Old Forester’s success over the past few years has been attributed to their efforts in making the brand more upscale while still remaining affordable and accessible. This is why you can find their Whiskey Row products on the shelf of almost any liquor store for a reasonable price. Sure, Old Forester has a super-premium line of products like Birthday Bourbon, President’s Choice and King of Kentucky, but those are annual releases and very allocated.
Old Forester Barrel Proof
The folks at Brown Forman saw a gap in the middle ground where there was a lack of higher priced, non-allocated bourbons. Early this year, it was announced that they were finally revamping their single barrel line to move away from the 90 proof standard offering to a choice between letting stores decide if they wanted their single barrel bottled at barrel proof or 100 proof. The world of enthusiasts was instantly abuzz with this news.
But even before the first bottle was released, there were some critics of Brown Forman’s decision to simply allow barrels to be bottled at higher proofs. There were no further suggestions of additional aging from the previous single barrels, which were often assumed to be between 4 to 6 years old. Old Forester looks at its distillate as different from the rest because they use heated warehouses. The concept of a heated warehouse is that in the dead of winter, they will button up the entire building and turn on giant boilers that give all of the barrels inside a nice steam bath upwards of 75 degrees or more for many weeks. This, in effect, produces another cycle of heat to the barrel that helps push the liquid inside of the wood while other non-heated warehouses in Kentucky would normally be in a dormant state.
Opinions seem to center around this process imparting “age” to the heated barrels by a factor of .5 to 1 year extra to every year aged compared to a traditionally stored barrel. For context, they would claim that a 4 year old barrel now tastes like how a 6 to 8 year old barrel would taste from another Kentucky distillery. Coming full circle, many critics complained that while the barrels didn’t taste young anymore, they seemed to lack the sweetness and complexity that Father Time would’ve normally given them. In other words: there was something off-putting about barrel proof Old Forester that had prevented Brown Forman from ever doing a mass bottling like this before. But Brown Forman, hungry to regain lost profits from the tariff wars, charged ahead by giving the majority of consumers what they had been asking for.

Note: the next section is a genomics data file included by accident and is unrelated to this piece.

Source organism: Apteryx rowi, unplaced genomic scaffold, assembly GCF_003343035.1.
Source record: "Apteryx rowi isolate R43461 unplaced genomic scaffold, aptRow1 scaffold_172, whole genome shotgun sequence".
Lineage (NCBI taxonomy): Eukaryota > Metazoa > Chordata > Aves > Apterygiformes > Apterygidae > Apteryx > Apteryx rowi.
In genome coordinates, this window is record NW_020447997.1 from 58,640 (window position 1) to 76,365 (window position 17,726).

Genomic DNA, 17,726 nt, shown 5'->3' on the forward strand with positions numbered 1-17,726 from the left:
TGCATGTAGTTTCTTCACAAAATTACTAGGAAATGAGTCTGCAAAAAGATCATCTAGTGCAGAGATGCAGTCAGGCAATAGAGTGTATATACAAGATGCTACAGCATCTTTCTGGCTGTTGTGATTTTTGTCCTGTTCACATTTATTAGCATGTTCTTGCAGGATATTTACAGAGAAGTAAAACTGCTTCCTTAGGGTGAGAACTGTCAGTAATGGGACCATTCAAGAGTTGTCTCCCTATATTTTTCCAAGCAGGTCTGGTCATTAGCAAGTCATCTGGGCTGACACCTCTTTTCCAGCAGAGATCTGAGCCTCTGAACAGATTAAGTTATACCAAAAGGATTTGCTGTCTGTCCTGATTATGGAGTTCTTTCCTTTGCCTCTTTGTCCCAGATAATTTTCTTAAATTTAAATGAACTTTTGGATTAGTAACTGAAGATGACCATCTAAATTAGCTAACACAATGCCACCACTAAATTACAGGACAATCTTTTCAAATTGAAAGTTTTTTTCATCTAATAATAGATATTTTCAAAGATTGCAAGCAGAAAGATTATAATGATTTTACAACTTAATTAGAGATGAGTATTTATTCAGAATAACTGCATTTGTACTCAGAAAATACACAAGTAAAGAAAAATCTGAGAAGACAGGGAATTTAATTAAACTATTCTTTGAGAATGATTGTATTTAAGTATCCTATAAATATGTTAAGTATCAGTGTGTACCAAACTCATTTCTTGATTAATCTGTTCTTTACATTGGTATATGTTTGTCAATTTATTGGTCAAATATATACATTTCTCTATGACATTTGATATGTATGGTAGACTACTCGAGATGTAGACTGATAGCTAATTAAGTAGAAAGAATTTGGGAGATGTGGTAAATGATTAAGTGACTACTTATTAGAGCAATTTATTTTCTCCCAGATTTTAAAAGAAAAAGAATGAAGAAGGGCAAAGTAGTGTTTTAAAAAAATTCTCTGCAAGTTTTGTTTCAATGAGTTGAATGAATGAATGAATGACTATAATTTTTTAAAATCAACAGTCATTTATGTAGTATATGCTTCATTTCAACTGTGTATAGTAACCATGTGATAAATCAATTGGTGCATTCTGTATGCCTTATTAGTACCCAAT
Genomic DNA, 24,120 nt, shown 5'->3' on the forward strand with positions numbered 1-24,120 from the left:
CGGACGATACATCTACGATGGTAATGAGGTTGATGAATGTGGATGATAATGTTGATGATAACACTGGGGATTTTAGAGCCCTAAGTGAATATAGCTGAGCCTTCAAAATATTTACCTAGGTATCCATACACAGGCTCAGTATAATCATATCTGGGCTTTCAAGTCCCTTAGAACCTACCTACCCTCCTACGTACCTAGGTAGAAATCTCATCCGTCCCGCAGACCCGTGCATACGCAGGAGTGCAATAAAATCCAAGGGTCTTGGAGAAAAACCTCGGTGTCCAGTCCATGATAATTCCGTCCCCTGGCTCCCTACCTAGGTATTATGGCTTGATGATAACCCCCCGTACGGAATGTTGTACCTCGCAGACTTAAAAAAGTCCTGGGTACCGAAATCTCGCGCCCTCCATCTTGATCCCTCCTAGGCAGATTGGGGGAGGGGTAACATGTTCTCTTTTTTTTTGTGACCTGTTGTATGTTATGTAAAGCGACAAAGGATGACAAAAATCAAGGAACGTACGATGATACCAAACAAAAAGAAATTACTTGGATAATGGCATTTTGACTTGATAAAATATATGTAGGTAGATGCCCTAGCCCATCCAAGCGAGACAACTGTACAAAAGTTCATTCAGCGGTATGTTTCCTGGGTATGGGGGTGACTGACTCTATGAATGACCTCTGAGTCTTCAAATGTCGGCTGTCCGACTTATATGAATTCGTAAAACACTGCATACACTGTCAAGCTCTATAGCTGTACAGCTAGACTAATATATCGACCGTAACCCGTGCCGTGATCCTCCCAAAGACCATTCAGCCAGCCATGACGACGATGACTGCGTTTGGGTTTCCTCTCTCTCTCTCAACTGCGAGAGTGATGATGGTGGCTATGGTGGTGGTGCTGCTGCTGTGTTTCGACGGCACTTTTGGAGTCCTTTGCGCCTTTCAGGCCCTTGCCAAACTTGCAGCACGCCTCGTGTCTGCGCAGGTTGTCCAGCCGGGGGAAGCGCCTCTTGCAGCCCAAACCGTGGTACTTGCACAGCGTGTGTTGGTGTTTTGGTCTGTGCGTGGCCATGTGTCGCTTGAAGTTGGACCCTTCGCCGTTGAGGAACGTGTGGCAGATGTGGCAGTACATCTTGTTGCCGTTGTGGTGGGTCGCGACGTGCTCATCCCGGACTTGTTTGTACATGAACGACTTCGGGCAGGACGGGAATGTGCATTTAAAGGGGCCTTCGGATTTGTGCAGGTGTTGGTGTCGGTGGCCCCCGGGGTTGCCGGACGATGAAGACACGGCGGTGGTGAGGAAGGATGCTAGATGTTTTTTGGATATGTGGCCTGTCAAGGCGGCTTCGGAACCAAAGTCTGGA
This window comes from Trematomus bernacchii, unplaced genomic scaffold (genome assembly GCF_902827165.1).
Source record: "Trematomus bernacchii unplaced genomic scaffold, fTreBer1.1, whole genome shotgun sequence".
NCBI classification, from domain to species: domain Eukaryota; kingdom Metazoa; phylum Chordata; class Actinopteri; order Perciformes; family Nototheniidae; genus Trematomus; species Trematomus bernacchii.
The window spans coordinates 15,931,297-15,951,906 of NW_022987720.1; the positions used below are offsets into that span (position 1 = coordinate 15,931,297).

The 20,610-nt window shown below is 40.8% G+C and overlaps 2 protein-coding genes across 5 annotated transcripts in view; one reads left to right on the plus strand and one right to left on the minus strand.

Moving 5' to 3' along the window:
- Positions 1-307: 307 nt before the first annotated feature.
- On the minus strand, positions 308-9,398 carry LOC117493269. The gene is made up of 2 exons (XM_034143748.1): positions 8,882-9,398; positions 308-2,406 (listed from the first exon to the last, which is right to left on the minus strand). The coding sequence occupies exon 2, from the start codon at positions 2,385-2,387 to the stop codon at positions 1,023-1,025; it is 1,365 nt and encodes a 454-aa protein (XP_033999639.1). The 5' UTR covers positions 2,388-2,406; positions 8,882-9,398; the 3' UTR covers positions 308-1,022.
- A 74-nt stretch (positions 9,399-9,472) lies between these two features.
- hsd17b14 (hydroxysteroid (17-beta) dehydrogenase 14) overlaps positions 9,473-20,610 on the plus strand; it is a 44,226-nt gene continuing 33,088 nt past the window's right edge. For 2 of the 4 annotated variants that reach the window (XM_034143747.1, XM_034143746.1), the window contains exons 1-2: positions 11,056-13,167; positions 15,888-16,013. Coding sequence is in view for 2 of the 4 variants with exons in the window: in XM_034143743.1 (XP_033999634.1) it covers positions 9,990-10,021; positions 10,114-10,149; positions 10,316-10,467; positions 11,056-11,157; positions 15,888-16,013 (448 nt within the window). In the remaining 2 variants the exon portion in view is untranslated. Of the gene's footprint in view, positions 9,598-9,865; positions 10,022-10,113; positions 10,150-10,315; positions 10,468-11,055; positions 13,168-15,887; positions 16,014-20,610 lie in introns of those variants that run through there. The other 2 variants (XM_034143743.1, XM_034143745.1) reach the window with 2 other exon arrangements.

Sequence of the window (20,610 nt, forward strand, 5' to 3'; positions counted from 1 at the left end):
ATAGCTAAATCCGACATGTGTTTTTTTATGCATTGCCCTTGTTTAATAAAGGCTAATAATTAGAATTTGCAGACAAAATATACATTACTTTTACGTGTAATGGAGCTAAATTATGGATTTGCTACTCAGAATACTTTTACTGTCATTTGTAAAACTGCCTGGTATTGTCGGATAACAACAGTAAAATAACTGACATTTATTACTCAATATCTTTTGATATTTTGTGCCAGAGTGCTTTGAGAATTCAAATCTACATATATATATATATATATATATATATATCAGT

Big Red Liquors gets the title as the first store in Indiana (and one of the first dozen stores in the US) to receive the new single barrels in early August of this year. They got to pick two barrels and named them “Honey Hole” and “Spice Jam.” Both names are obviously callbacks to the dominate flavors found in each barrel, but a certain part of me can’t help but wonder if Matt at Big Red picked the name “Honey Hole” as a shot across the bow to local competitor Rural Inn, who proclaims they are “Indy’s Bourbon Honey Hole.” It almost feels like there’s a little animosity going on here!
But how do these barrels stack up against each other? Time to dive in and check them out! Since this was not a competition, I sampled them both knowing which one I was drinking and wrote down my notes.
“Honey Hole” Warehouse H, Floor 3, 124.5 proof
Nose: A dry woody scent hits the nose first, eventually transitioning to wildflowers and gingerbread cookies. There’s honey cakes (Medovik) and finely grated nutmeg aromas. For being so dry, the light vanilla scents and dried cherries provides a welcome change of pace.
Palate: Reading about these Old Forester SiB’s months in advance told me that I could expect heat, and they were right. The opening salvo in my mouth is hot, hot, hot. Sharp cinnamon spices, cracked peppercorns and fireball candies all light up my tongue while licorice, dried cherries and cranberries and even virgin walnut oil give me pause for the unique flavors in this one. But the one defining trait of this bourbon is the dryness it exudes. Most bourbon notes start off with honeys, syrups or sugars being the primary sweet notes, but this one does not seem to have much of those.
Finish: Wood Varnish, harsh tannins and dry leather all imprint a memory of age, but they don’t come along with much sweetness making the finish just something you want to get through rather than savor. There’s plenty of spices here as well, with clove, allspice and ground cinnamon too. Finally, there’s some crystallized ginger that is the telltale sign that this is a ryed mashbill.